Physical punishment of children: the neglected $3.6 trillion/year? problem

Trigger warning: child abuse, physical punishment, violence, human rights abuse, animal cruelty, depression, suicide


In this article, I will discuss an issue which I think EAs or EA organizations should give due attention to but haven't much yet ("neglected"), physical punishment of children (non-adult humans).

According to the UNICEF, about one billion children "are subjected to physical punishment by their caregivers on a regular basis". (in the past monthThe total cost of severe physical punishment was estimated to be $3.594 trillion, 4.21% of World GDP (more than 20 times as costly as war, which costs $167.19 billion, p. iv). In sub-Saharan Africa, the cost was estimated to be 18.66% of GDP (p. 16).

Criminal justice reform, a cause area many EAs are concerned about (incl. OpenPhil), directly affects ~10 million people (world prison population) currently. Even if experience of (frequent/severe) physical punishment as a child do not increase suffering as much as experience of incarceration, it seems the fact the number of affected people of physical punishment are ~100 times as big as incarceration seems to warrant EAs' due attention, at least as much as criminal justice reform. Indeed, even if incarceration increase suffering 10 times as much as exposure to physical punishment during childhood, physical punishment will be 10 times bigger problem as incarceration. Physical punishment, when applied to adults, will be considered "cruel and unusual punishment", however "mild" or "reasonable".

Indeed, physical punishment is the most prevalent form of human rights abuses. Even if experiencing (average) physical punishment during the course of one's childhood causes less suffering per victim compared to other more commonly condemned human rights abuses (e.g. FGM), the very high prevalence of physical punishment warrants us to consider physical punishment (of children) as one of the most serious ongoing human rights abuses, and, humanitarian crisis.

Children's rights and animal rights are in many ways similar. Due to (relatively) limited intelligence and/or physical strength, (young) children and non-human animals have limited power to defend and/or advocate their rights. In other words, adultism (of which sub-ideology include flagellationism) and speciesism (of which sub-ideology include carnism) are arguably sub-ideologies of intelligencism, the ideology that discriminates sentient beings on the basis of intelligence. Also, children and "farmed animals" are creatures of their most frequent abusers, parents or factory farm owners. Children and farmed animals are completely dependent on their creators. (see also) Also, the exposure to physical punishment is related to animal cruelty. (see also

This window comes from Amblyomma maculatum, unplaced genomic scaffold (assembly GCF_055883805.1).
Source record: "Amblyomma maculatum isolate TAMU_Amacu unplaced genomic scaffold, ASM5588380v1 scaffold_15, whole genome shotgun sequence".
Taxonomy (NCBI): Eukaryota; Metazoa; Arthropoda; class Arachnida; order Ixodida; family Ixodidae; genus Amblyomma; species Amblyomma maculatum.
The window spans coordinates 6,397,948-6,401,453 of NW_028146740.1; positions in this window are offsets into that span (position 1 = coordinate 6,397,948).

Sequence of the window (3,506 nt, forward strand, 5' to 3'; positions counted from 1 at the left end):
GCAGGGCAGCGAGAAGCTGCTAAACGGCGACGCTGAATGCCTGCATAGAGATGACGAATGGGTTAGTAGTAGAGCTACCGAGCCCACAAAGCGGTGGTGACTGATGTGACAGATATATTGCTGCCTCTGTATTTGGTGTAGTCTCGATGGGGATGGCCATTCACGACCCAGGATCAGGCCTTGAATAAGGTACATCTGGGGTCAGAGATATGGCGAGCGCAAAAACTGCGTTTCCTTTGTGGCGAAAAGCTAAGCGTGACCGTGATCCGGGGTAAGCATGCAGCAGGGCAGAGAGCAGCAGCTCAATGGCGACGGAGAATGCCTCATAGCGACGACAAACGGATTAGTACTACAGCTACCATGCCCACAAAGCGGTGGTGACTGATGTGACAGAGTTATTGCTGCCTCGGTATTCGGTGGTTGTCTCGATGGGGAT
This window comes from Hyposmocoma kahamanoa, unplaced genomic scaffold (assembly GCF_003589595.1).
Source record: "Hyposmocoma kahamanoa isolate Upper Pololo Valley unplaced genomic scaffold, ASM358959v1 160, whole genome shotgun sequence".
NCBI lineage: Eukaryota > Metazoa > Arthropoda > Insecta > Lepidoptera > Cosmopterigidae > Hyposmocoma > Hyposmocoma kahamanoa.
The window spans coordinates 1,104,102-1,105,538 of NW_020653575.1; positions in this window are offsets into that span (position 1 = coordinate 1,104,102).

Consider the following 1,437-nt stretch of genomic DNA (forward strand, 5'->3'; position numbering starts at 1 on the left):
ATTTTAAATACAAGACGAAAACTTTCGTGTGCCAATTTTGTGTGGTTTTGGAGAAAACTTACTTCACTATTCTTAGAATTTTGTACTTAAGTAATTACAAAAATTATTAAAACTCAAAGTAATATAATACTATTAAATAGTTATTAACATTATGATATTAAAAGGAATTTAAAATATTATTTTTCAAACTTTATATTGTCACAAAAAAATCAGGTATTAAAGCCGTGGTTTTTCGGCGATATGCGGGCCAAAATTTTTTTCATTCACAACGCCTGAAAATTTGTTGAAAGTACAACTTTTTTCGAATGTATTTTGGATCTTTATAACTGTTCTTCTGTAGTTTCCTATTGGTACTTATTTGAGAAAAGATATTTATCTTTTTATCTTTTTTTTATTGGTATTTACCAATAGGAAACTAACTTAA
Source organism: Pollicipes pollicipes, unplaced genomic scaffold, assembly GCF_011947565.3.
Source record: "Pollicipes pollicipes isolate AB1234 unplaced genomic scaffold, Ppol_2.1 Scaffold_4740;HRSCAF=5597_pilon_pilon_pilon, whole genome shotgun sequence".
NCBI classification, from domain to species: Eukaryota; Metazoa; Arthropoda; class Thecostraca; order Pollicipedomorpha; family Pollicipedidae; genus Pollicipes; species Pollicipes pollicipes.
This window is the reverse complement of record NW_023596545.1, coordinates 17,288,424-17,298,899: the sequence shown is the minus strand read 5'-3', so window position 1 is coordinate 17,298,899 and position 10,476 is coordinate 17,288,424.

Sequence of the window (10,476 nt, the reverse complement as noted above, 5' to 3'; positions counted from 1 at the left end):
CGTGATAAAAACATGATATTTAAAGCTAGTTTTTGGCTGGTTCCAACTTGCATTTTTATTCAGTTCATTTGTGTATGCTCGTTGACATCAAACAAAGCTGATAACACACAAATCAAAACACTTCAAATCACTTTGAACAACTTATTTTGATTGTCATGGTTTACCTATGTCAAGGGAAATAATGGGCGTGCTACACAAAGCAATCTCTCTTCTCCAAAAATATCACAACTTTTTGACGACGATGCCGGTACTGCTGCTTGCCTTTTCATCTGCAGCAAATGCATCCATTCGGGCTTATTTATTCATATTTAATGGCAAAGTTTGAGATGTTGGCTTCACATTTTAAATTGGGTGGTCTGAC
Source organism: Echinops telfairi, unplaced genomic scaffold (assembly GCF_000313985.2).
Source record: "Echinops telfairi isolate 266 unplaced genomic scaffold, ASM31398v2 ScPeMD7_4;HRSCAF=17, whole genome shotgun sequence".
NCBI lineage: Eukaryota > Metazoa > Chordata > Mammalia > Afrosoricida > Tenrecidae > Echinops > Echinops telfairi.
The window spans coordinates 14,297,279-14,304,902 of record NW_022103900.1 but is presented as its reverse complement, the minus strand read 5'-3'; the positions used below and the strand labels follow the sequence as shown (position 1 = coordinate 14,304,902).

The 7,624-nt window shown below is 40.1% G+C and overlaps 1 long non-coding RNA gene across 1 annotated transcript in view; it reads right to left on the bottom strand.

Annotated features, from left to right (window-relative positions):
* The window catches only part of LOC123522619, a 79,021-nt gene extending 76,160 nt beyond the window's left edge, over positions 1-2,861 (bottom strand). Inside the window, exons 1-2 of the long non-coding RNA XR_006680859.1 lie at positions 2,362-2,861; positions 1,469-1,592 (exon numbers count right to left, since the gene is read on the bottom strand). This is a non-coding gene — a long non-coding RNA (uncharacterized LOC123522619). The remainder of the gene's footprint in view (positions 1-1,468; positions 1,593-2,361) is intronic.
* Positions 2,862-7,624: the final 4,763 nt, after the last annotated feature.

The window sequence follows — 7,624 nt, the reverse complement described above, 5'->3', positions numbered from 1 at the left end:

In this article, I will not distinguish between child abuse and physical punishment, as I do think indeed every physical punishment, however "mild" or "reasonable", is child abuse, as the most people in the countries where physical punishment was not just illegalized, but criminalized seem to think. Although the focus of this article will be physical punishment/abuse, obviously many efforts are also needed to reduce other non-physical child abuse as well, such as "yelling, frequent negative commands, name calling, overt expressions of anger, and physical threats" (p. 599). Although FGM/MGM will not be the focus of this article, I am also strongly opposed to non-consensual genital mutilation/cutting/modification of minor for non-medical reasons, whether female or male.

Although direct strike of body parts to inflict pain - with or without the weapon - is a paradigmatic example of physical punishment, physical punishment/abuse does not necessarily involve direct hitting of body parts. Physical punishment can be applied chemically (e.g., "hot saucing", "washing out mouth with soap"), electrically (electric shock), thermally (cold shower, etc.), or may involve stress position ("hands-up", "murga", etc., or even forced standing), forced exercises (push-up, etc.), or forced retention of bodily effluvia (i.e. toilet denial). [fn 8]



  1. Physical punishment in general: According to UNICEF, "Around 6 in 10 children between the ages of 2 and 14 worldwide (almost a billion) are subjected to physical punishment by their caregivers on a regular basis". (see also, also) (in the past month)
  2. Severe physical punishment: 16% of children aged 2-14 experienced severe physical punishment in the past month (ibid., median value, p. 24) ("CD12I. HIT OR SLAPPED HIM/HER ON THE FACE, HEAD OR EARS. CD12K. BEAT HIM/HER UP WITH AN IMPLEMENT (HIT OVER AND OVER AS HARD AS ONE COULD).", p. 15, Table 3, ibid.)
  3. Burning as physical punishment: In Uganda,  “more than one in six children consulted through the questionnaire reported being burned deliberately by an adult as a form of punishment.” (p. 18)
  4. Physical punishment of infants: 14% of 12-months-old infants and 45% of 24-months-old children are "spanked". (p. 2058, Table 3)



  1. "18 times a week" (measurement by "real-time audio recording", U.S.) [fn 1]
  2. 3.2 times per week (U.S., p. 4)
  3. 3.3 times per week (Hong Kong, p. 5)


Legal status

  1. Only 52 countries explicitly prohibited physical punishment of children (by parents/guardians). [fn 2] I.e., out of about 200 countries in the world, about 75% of countries did not explicitly abolish the physical punishment of children.